Leukemia Types Cml Myelogenous

Chronic myelogenous leukemia (CML) averages 5,050 new diagnoses a year in the United States, according to the Association of Community Cancer Centers. This type of chronic leukemia most often affects adults, and is slightly more common in men than women. Caucasians also have a higher risk of chronic myelogenous leukemia than Afrian Americans.

Chronic myelogenous leukemia can occur at any age, but unlike some types of leukemia, it rarely affects children younger than age 10. The average age of diagnosis is 45 to 65.

Chronic myelogenous leukemia primarily affects the production of granulocytes, the white blood cells responsible for fighting bacterial infections. In CML, granulocytes are arrested at various stages of maturity. While the leukemia cells accumulate slowly in the initial stages of the disease, they may begin to reproduce more rapidly in later stages.

Chronic Myelogenous Leukemia - Chronic Myelogenous Leukemia Chromosomal Translocation

Diagnosis of CML

A diagnosis of CML usually begins when routine blood tests reveal anomalies. Testing reveals an elevated white blood cell count, with granulocytes at different stages of maturity and development. The patient may also have a low red blood cell count.

Diagnostic testing also looks for evidence of chromosomal translocation, when genetic information from one chromosome switches locations with information on a different chromosome. CML testing looks for evidence of translocation between chromosomes 9 and 22, which results in the abnormal Philadelphia chromosome (named after the city in which it was discovered).

The Philadelphia chromosome carries an abnormal protein called the BCR-ABL fusion protein. This protein triggers the uncontrolled growth rate associated with CML-affected cells.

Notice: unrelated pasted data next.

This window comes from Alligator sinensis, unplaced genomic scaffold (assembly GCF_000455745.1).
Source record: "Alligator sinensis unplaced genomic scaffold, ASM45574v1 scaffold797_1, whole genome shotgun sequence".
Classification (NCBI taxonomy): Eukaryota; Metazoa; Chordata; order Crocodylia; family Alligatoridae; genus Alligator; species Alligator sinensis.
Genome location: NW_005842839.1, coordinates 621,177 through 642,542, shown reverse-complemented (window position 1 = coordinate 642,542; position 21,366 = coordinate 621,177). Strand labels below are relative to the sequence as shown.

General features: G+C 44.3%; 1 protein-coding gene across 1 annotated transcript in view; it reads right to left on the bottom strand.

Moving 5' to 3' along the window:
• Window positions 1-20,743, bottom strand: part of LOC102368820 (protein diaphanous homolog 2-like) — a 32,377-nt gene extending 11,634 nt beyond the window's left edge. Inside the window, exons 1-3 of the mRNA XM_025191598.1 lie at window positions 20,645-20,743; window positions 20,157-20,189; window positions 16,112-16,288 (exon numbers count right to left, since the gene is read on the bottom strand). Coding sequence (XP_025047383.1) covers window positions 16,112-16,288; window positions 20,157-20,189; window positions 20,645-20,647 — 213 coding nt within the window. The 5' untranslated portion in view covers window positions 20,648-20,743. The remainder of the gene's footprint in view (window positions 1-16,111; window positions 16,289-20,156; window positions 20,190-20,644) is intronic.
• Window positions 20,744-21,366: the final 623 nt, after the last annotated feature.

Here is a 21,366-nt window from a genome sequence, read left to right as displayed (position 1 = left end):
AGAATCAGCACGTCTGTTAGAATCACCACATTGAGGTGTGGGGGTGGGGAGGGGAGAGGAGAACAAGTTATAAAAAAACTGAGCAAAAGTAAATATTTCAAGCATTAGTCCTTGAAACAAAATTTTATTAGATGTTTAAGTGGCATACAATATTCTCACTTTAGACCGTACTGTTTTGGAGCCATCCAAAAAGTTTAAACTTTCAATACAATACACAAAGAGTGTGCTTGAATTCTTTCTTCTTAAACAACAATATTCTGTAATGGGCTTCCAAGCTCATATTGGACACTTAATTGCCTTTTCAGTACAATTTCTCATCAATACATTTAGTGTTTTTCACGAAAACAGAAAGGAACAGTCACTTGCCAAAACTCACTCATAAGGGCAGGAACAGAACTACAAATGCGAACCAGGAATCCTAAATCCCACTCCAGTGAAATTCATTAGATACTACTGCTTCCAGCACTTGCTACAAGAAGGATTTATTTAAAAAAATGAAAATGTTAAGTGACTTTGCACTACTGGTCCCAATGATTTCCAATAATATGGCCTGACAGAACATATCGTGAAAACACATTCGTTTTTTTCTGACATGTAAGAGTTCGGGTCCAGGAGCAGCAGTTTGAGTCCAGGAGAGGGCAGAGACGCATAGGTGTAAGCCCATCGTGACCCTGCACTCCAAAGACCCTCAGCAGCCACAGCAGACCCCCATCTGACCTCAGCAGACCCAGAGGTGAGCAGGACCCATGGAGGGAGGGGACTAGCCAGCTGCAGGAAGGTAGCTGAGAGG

CML Phases

Chronic myelogenous leukemia begins slowly, but as it progresses it often begins to resemble the fast-progressing acute myelogenous leukemia (AML). Three phases are used to describe CML:

  • Chronic phase: The earliest stage of chronic myelogenous leukemia, the chronic phase can last for years. The disease is most likely to respond to treatment during this phase.
  • Accelerated phase: Abnormal cells begin to increase in number, with a corresponding drop in healthy blood cells.
  • Blast phase: Also known as “blast crisis.” Blasts cell numbers rise, increasing the risk for infection. Low platelet levels may cause bruising and bleeding problems, and insufficient red blood cells reduce the amount of oxygen the blood transports. The cancer may spread to the bones or the lymph nodes at this point, and the speed of abnormal cell reproduction resembles AML.

Prognosis

Survival rates for chronic myelogenous leukemia once averaged four to seven years after diagnosis. Treatment with imatinib, a medication that blocks abnormal enzymes associated with CML, has improved survival rates, with over 90 percent of chronic myelogenous leukemia patients surviving at least five years past diagnosis, according to Merck Pharmaceuticals (2008).

Resources

American Cancer Society. (2010). What are the key statistics about chronic myeloid leukemia? Retrieved March 22, 2010, from http://www.cancer.org/Cancer/Leukemia-ChronicMyeloidCML/DetailedGuide/leukemia–chronic-myeloid–myelogenous–key-statistics.

Association of Community Cancer Centers. (n.d.). Treating small-population cancers. Retrieved April 28, 2010, from http://accc-cancer.org/education/education-CML.asp.

Mayo Clinic. (2008). Chronic myelogenous leukemia. Retrieved March 22, 2010, from http://www.mayoclinic.com/health/chronic-myelogenous-leukemia/DS00564.

Merck Manuals Online Medical Library. (2008). Chronic leukemia. Retrieved March 22, 2010, from http://www.merck.com/mmpe/sec11/ch142/ch142c.html?qt=leukemia